“The food court will eliminate congestion in the concourse and the rest rooms,” said Debbie Ritschel, general manager of the SMG-operated facility. “We’re doing the same thing with novelties. Our old format was putting eight-foot tables in the hallway, which made it tough to get around.”

Sports facilities and their tenants also realize that storage closets and administrative offices are taking up valuable concession space. Shots Bar, the indoor-outdoor tavern at the St. Pete Times Forum, was built in a location that was previously a storeroom. “Now, it’s a destination point that opens early, at 3 p.m.,” Henry said.

“In an arena, it’s amazing how many non-revenue items are on the concourse, such as offices and break rooms,” Bigelow said. “Now, they’re moving those areas to the back of the house, downstairs or off site.”

Aramark moved its 5,000-square-foot office behind home plate at Fenway Park last year to a converted warehouse in the outfield. The relocation provided relief for fans walking the main concourse and allowed the concessionaire to concentrate efforts on a new outfield food court.

The area was themed as the “Big Concourse,” with candy-striped awnings and a sit-down dining area, a first for concessions at the 92-year-old ballpark as the Boston Red Sox continue to find ways to generate more revenue at the venerable facility.

“We found some win-wins by using our other real estate more wisely,” said Janet Marie Smith, vice president of planning and development for the Red Sox.

“Years ago, the real estate was not as valuable,” Bigelow said. “People didn’t think in those terms. The [Kansas City] Royals have moved their offices into a separate building in the parking lot to expand the club level and the concourse.”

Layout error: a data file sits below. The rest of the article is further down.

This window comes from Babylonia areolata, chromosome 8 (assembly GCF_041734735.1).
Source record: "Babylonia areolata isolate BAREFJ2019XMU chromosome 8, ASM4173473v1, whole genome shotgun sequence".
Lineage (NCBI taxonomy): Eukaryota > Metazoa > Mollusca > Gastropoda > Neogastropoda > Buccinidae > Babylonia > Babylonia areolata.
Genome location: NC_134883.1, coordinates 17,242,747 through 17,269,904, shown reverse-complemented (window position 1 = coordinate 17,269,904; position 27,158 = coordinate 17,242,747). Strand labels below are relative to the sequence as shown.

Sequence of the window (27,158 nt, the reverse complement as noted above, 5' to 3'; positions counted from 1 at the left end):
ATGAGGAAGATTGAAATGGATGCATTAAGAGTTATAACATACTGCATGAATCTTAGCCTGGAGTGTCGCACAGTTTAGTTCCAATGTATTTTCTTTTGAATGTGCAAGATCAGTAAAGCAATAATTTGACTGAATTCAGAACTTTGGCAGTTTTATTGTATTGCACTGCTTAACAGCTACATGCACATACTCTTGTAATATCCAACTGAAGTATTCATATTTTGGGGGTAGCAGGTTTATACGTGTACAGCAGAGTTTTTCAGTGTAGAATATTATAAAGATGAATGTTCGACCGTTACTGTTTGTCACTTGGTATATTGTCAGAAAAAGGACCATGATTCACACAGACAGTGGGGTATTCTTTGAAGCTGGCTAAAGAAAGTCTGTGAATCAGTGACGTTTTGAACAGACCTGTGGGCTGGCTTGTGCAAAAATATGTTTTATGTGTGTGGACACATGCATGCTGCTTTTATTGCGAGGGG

Outside the box

Sports facilities are also taking advantage of the land immediately outside arenas and stadiums, discovering the moneymaking opportunities for food, beverage, retail and live entertainment.

The Phoenix Suns added a Starbucks coffee shop, a new team store and a high-end Italian restaurant operated by Levy Restaurants surrounding America West Arena. The team “turned the facility inside out,” said Paige Peterson, the arena’s general manager.

A pavilion area is part of $70 million in renovations at America West Arena in Phoenix.
The Bud Light Paseo is the showpiece, an entertainment corridor outside the building featuring a 17,500-square-foot overhead projection screen, an indoor-outdoor bar and a broadcast studio that doubles as a performance stage.

Michael Hallmark, who originally designed AWA, worked with other designers to plan those improvements in addition to upgrading the interior with two exclusive clubs, new courtside seating and four sponsorship zones.

“We looked at this as an urban development opportunity, a revenue opportunity,” Hallmark said. “The suite market hasn’t surpassed our ability to deliver on that. But there were so many other good things that this building can do for us.”